Package deals are commonplace in recruiting these days, with college programs routinely offering scholarships to high school teammates.
Sometimes both are worthy, but often college coaches are willing to gamble on a lesser player in an attempt to land his high-profile teammate.
A package deal will be the only way to land Lake City tailback Shon Carson. Yet, his situation is different. Instead of signing one of his teammates, the program he chooses must accept Carson’s alter ego — the top-flight baseball prospect.
Carson said this weekend he isn’t ready to focus on football or baseball exclusively and plans to play both in college. Of course, the status quo could change by June if he’s drafted as high in the MLB Draft as many observers expect, giving him the option of turning pro immediately and bypassing college.
Carson named South Carolina, North Carolina, Florida State, Alabama and Georgia as the schools he’s considering for football, with USC and UNC believed to have a slight edge. However, he hasn’t put much thought into recruiting recently.
“I’ve put everything on hold while the season is going on,” Carson said. “I just know that I’m going to do both.”
Carson wouldn’t necessarily have to quit football to pursue a professional baseball career.
Even if he’s drafted high enough to consider turning pro, he could sign a deal that would allow him to play football each fall. However, he would figure to earn a larger signing bonus if he were to focus solely on baseball. His situation is comparable to that of Clemson quarterback Kyle Parker, who stood to earn much more from the Colorado Rockies had he called it quits in football.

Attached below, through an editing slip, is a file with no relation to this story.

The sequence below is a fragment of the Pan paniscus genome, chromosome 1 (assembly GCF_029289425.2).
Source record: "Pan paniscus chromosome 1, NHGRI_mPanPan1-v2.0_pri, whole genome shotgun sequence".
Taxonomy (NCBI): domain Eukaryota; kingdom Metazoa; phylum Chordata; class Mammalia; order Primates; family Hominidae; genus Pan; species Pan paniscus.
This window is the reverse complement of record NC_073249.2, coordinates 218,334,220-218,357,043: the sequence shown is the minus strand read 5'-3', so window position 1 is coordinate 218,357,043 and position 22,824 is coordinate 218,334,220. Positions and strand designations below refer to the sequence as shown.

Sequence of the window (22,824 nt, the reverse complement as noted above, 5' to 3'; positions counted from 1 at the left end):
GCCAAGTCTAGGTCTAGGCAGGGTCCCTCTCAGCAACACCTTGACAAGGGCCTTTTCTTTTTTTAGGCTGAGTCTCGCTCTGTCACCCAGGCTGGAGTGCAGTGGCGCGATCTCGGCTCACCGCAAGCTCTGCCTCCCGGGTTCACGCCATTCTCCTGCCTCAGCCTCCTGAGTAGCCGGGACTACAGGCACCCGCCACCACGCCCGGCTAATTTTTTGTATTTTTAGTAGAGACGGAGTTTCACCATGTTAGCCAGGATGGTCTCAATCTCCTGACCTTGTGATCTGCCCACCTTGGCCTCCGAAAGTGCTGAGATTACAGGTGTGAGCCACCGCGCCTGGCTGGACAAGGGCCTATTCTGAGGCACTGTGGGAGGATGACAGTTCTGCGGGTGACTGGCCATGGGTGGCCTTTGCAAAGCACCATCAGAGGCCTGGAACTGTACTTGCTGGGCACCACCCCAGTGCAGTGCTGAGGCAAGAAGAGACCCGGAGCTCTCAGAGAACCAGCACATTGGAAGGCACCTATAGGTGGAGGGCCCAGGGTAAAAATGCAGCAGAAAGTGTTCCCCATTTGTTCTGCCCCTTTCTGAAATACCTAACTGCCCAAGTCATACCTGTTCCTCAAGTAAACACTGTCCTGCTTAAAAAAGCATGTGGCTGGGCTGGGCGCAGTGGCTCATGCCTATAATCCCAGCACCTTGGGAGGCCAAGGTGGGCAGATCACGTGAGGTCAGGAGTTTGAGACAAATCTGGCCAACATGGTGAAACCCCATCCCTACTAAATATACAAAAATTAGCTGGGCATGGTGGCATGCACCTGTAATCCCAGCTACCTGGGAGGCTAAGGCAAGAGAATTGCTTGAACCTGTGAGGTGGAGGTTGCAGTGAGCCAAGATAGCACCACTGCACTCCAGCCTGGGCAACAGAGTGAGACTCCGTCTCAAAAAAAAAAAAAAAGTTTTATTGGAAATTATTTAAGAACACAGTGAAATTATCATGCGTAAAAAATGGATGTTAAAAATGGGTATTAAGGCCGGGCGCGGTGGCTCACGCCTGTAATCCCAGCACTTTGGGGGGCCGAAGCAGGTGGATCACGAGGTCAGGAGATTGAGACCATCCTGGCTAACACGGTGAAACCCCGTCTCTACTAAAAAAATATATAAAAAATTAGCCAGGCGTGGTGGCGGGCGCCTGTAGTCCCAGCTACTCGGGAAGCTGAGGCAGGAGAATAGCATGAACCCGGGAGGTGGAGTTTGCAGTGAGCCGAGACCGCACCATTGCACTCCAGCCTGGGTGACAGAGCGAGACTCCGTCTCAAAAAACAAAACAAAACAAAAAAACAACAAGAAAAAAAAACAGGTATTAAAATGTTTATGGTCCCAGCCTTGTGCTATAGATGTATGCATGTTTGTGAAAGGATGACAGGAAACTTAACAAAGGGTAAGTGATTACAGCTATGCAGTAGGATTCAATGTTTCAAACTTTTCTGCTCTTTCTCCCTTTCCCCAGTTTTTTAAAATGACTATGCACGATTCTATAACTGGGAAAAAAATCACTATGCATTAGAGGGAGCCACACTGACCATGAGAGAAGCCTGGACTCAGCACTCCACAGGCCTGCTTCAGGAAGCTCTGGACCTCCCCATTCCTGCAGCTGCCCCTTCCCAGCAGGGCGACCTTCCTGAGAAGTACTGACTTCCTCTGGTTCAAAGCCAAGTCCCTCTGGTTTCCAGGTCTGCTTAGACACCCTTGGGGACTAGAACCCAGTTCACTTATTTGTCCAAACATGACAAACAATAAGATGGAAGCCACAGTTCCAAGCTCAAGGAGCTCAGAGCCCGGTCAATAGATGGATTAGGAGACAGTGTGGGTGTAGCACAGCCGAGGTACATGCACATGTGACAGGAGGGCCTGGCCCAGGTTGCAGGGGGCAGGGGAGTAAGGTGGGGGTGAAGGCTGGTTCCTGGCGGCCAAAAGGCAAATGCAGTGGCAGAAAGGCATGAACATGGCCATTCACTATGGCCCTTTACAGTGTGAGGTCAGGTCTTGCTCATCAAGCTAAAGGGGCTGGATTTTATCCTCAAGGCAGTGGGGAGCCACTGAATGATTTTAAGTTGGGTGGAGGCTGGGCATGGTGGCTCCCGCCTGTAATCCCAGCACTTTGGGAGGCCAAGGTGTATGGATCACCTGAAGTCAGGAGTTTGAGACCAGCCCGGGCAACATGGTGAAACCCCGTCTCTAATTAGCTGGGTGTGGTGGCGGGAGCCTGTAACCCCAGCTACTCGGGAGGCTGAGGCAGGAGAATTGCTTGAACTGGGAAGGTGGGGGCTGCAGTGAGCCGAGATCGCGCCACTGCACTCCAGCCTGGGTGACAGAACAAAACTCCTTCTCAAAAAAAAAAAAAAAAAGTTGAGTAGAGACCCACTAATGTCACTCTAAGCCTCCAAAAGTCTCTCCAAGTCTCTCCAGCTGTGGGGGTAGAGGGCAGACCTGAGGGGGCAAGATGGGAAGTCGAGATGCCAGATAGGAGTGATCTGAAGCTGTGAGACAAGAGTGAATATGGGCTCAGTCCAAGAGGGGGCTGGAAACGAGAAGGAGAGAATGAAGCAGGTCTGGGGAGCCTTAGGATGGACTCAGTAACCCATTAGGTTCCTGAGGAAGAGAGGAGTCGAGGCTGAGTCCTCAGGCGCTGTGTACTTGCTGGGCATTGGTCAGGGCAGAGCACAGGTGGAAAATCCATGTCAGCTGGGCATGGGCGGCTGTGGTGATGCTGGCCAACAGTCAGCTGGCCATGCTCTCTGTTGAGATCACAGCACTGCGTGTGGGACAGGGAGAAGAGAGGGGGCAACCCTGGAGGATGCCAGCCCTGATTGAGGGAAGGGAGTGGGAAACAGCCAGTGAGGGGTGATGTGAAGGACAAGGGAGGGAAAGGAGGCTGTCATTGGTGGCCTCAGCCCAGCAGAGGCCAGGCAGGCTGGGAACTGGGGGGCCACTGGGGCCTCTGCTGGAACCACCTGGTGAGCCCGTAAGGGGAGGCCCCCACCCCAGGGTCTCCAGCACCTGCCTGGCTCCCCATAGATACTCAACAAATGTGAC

There are many college coaches hoping Carson decides to pursue both sports at the collegiate level. He has more than 5,000 rushing yards, 67 touchdowns, 38 home runs, 100-plus RBIs and more than 160 steals in his two-sport prep career.
He is a versatile weapon on the gridiron, where the 5-foot-9, 185-pounder has speed and deceptive strength. In baseball, he’s a power-hitting center fielder with the ability to hit for average.
Carson participated this month in the Under Armour All-America Baseball Game at Chicago’s Wrigley Field. More than 80 percent of the players who participated in the event in 2008 and ’09 were drafted the following summer.
“He hasn’t focused on one sport yet,” Lake City baseball coach Matt Apicella said. “He hasn’t had the reps he needs in the batting cage yet. The sky is the limit. Same thing with football. He’s always playing other sports on the weekend. When he really settles into one, something special is going to happen.”
Both Apicella and Lake City football coach Jim Rowell rave about Carson’s attitude and work ethic.
“Shon has tremendous speed and can run with power,” Rowell said. “I think what makes him special is that he works extremely hard as well. That’s not a combination you see a lot. He’s one of the strongest kids on the team. The fact that he doesn’t rest on his talent and keeps getting better is what makes him different from a lot of young men.”